BrainThe primary somatosensory area in the human cortex is located in the postcentral gyrus of the parietal lobe. The postcentral gyrus is the location of the primary somatosensory area, the main sensory receptive area for the sense of touch. Like other sensory areas, there is a map of sensory space called a homunculus in this location. For the primary somatosensory cortex, this is called the sensory homunculus. Areas of this part of the human brain map to certain areas of the body, dependent on the amount or importance of somatosensory input from that area. For example, there is a large area of cortex devoted to sensation in the hands, while the back has a much smaller area. Interestingly, one study showed somatosensory cortex was found to be 21% thicker in 24 migraine sufferers, on average than in 12 controls, although we do not yet know what the significance of this is. Somatosensory information involved with proprioception and posture also targets an entirely different part of the brain, the cerebellum.
Initiation of probably all "somatosensation" begins with activation of some sort of physical "receptor". These somatosensory receptors, tend to lie in skin, organs or muscle. The structure of these receptors is broadly similar in all cases, consisting of either a "free nerve ending" or a nerve ending embedded in a specialised capsule. They can be activated by movement (mechanoreceptor), pressure (mechanoreceptor), chemical (chemoreceptor) and/or temperature. In each case, the general principle of activation is similar; the stimulus causes depolarisation of the nerve ending and an action potential is inititated. This action potential then (usually) travels inward towards the spinal cord.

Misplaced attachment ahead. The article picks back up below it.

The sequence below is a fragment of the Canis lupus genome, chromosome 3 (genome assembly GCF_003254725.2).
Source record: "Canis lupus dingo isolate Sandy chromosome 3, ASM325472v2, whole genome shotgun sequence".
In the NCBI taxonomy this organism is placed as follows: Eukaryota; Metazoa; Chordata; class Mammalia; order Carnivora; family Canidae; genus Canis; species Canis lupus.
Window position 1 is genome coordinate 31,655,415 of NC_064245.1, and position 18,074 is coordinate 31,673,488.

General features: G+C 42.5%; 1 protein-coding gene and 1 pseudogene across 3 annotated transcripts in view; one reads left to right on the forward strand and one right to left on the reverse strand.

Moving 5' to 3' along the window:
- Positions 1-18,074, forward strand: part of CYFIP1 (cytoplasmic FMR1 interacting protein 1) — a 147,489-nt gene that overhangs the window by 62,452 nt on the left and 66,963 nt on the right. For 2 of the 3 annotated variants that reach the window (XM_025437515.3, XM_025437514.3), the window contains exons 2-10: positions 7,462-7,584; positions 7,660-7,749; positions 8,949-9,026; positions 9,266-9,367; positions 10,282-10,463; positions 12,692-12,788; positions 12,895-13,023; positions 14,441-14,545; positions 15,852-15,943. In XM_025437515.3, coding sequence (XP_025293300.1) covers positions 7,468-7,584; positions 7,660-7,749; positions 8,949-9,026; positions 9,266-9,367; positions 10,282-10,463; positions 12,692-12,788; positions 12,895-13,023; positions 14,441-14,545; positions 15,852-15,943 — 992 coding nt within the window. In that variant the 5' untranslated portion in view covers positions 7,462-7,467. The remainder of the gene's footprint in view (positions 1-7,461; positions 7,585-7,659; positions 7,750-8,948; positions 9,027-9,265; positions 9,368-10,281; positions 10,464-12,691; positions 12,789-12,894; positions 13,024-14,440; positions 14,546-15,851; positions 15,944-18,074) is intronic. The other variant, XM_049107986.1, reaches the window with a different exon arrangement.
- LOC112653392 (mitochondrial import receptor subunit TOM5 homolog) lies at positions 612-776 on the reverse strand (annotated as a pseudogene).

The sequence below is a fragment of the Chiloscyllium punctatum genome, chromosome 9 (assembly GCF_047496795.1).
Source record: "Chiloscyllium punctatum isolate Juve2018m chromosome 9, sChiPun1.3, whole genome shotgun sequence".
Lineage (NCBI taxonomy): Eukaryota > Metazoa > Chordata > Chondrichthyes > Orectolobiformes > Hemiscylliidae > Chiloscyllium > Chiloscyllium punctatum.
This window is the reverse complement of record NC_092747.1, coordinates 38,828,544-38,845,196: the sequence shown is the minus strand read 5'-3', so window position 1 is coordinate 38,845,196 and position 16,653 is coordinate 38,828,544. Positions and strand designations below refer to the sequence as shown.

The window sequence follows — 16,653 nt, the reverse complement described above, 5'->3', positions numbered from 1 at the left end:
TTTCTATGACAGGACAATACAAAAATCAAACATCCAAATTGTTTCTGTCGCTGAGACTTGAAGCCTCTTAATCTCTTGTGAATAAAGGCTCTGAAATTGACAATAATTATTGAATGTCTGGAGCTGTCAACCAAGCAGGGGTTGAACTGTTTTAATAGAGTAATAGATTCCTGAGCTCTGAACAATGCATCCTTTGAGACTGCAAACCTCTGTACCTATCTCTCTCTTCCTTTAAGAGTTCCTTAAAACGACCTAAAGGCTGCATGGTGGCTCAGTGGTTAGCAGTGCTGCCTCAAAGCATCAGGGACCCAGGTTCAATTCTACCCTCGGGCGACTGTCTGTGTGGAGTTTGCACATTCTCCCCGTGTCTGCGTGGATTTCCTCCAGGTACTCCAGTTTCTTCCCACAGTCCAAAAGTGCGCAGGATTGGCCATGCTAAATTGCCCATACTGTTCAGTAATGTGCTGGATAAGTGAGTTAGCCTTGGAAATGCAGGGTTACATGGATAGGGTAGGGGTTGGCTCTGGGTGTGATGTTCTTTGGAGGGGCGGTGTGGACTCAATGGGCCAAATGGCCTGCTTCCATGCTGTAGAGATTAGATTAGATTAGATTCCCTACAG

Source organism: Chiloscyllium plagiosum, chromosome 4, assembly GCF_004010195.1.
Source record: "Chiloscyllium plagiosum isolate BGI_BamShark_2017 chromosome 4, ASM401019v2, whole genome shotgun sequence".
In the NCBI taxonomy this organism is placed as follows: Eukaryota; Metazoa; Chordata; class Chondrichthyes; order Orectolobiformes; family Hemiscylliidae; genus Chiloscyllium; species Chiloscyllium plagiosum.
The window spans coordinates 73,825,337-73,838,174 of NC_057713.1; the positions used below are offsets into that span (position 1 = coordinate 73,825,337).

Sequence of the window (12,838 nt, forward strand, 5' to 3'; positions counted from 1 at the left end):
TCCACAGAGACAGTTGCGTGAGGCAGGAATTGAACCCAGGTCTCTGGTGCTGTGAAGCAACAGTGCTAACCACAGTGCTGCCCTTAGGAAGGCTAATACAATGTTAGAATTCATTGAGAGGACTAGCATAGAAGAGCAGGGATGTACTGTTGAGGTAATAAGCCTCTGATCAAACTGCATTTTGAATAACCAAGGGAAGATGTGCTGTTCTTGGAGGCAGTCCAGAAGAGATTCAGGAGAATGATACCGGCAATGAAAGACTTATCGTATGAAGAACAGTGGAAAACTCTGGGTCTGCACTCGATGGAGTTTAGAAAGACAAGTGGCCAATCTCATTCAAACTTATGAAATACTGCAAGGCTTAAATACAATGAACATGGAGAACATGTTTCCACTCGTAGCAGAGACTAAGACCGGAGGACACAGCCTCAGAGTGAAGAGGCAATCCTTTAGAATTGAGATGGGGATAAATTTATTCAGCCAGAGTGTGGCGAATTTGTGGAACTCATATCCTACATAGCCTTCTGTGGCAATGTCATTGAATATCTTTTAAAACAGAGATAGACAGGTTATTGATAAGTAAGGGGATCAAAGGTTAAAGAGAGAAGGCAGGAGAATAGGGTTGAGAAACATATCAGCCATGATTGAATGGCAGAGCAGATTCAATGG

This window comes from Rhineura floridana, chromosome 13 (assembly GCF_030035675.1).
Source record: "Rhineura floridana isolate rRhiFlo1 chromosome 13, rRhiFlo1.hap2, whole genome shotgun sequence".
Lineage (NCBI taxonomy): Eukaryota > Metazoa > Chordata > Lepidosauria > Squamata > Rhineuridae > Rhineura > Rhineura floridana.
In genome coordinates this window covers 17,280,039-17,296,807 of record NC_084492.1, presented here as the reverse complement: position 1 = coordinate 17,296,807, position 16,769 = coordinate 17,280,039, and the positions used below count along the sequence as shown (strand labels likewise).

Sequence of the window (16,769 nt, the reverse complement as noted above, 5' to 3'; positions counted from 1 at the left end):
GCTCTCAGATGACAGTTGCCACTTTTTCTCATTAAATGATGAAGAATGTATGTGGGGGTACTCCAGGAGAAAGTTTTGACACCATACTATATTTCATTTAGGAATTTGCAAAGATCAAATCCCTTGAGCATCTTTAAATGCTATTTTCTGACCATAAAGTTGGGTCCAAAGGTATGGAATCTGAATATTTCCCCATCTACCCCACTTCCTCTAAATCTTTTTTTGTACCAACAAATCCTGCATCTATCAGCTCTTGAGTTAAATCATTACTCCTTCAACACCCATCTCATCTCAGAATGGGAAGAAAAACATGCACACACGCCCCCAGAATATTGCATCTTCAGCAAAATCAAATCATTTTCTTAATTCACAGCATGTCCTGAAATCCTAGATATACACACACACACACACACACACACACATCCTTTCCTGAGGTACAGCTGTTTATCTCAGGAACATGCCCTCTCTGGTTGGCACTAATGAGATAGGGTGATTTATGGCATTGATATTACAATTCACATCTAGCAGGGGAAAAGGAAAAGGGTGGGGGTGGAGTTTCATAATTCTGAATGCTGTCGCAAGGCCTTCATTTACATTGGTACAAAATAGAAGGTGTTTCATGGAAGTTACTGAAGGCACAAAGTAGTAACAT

TechnologyThe new research area of haptic technology allows to provide touch sensation in virtual and real environments. This exciting new area has started to provide critical insights into touch capabilities.
- Medical Physiology
- Flanagan, J.R., Lederman, S.J. Neurobiology: Feeling bumps and holes, News and Views, Nature, 2001 Jul. 26;412(6845):389-91.
- Hayward V, Astley OR, Cruz-Hernandez M, Grant D, Robles-De-La-Torre G. Haptic interfaces and devices. Sensor Review 24(1), pp. 16-29 (2004).
- Robles-De-La-Torre G., Hayward V. Force Can Overcome Object Geometry In the perception of Shape Through Active Touch. Nature 412 (6845):445-8 (2001).
- Robles-De-La-Torre G. The Importance of the Sense of Touch in Virtual and Real Environments. IEEE Multimedia 13(3), Special issue on Haptic User Interfaces for Multimedia Systems, pp. 24-30 (2006).
touch in Min Nan: Thé-kak hē-thóng
touch in Spanish: Sistema somatosensorial
touch in Esperanto: Tuŝa sistemo
touch in French: Somesthésie
touch in Hebrew: מערכת המגע
touch in Indonesian: Sistem somatosensori
touch in Icelandic: Líkamsvitund
touch in Japanese: 体性感覚
touch in Portuguese: Sistema somatosensorial
touch in Russian: Соматосенсорная система
touch in Swedish: Beröring
touch in Võro: Pututaminõ
touch in Chinese: 体感